On Tuesday I traveled to the United Nations to talk to UNICEF's Executive Board and also to meet with UN Secretary-General Ban Ki-Moon on moving forward with the important work that we do together. These meetings are key to delivering results because our UN colleagues and we are committed to working closely together. Making that happen requires many things, including a big dose of humility. Please watch the video for more on this.

Quote of the Week: Anthony Lake

Sina Odugbemi's picture

“All those who work in the international community on development tend to overstate the impact of what we’re doing. What’s far more important is the performance of governments.”

Anthony Lake, Executive Director, Unicef. As quoted in the Financial Times, May 19, 2012. How aid got smarter, by Simon Kuper.

#9: The Role of Social Norms in Achieving Behaviour Change

Our Top Ten Blog Posts by Readership in 2011

Originally published on July 28, 2011

Recently I attended a course on social norms and social change organized by UNICEF at the University of Pennsylvania in Philadelphia. Understanding how social norms affect change in practices and behaviours is becoming an increasingly ‘hot topic’ in development discourse, and rightly so I would add. In some of my previous blogs I’ve discussed how in many cases the failure to achieve expected results should be ascribed to technocratic solutions, which are not always understood and agreed upon with local communities. The lack of a clear understanding of the role and mechanisms of behaviour change has been responsible for many development failures. However, developing strict behaviour change strategies might also be not enough to promote change.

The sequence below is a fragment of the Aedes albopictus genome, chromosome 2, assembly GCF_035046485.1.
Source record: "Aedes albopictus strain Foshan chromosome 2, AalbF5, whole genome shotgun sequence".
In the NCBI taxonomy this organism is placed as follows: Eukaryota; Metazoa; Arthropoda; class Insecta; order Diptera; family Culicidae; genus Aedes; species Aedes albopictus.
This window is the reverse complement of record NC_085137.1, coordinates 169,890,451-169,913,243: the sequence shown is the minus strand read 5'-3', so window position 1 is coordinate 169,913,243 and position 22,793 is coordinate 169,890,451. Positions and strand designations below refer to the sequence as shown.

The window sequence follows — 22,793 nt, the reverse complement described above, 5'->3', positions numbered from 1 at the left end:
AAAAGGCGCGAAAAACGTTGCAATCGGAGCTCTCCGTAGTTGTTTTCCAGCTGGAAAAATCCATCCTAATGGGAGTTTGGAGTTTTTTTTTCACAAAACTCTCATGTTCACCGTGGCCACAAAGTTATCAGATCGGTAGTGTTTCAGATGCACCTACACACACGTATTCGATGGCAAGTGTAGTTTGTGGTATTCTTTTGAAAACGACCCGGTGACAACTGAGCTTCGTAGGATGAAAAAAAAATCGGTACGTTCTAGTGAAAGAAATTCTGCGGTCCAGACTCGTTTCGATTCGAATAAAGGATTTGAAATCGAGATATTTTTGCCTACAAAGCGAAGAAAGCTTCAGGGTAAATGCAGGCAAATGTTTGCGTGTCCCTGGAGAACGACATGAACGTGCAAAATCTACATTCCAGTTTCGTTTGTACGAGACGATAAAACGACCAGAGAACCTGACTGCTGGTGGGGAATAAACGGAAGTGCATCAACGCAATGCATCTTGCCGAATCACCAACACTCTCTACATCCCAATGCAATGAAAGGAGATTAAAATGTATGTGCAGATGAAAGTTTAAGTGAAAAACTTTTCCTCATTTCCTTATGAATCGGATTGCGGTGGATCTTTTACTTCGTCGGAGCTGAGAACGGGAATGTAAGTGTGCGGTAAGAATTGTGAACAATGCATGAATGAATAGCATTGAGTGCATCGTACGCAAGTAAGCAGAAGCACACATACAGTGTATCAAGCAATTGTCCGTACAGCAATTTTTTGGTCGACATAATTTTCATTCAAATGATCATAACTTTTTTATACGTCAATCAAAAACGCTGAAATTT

Weekly Wire: the Global Forum

Kalliope Kokolis's picture

These are some of the views and reports relevant to our readers that caught our attention this week.

Mobile Active
uReport: Citizen Feedback via SMS in Uganda

“For aid organizations, knowing what local communities and beneficiaries want and need is the key to running successful, sustainable programs. In Uganda, UNICEF is using mobile phones and broadcast media to get direct feedback from Ugandans on everything from medication access to water sanitation. The project, called uReport, allows users to sign up via a toll-free shortcode for regular SMS-based polls and messages. Citizen responses are used both in weekly radio talk shows to create discussion on community issues, and shared among UNICEF and other aid organizations to provide a better picture of how services work across Uganda.

Sean Blaschke, a Technology for Development specialist at UNICEF Uganda, explains that uReport gathers information from participants and informs citizens of their rights and available services. Recent polls have included questions about school dropouts, water point availability, mosquito net usage, and youth employment, all collected via SMS polls.” READ MORE

Jomtien, 20 Years Later: Global Education for All Partners Must Renew Commitment to Learning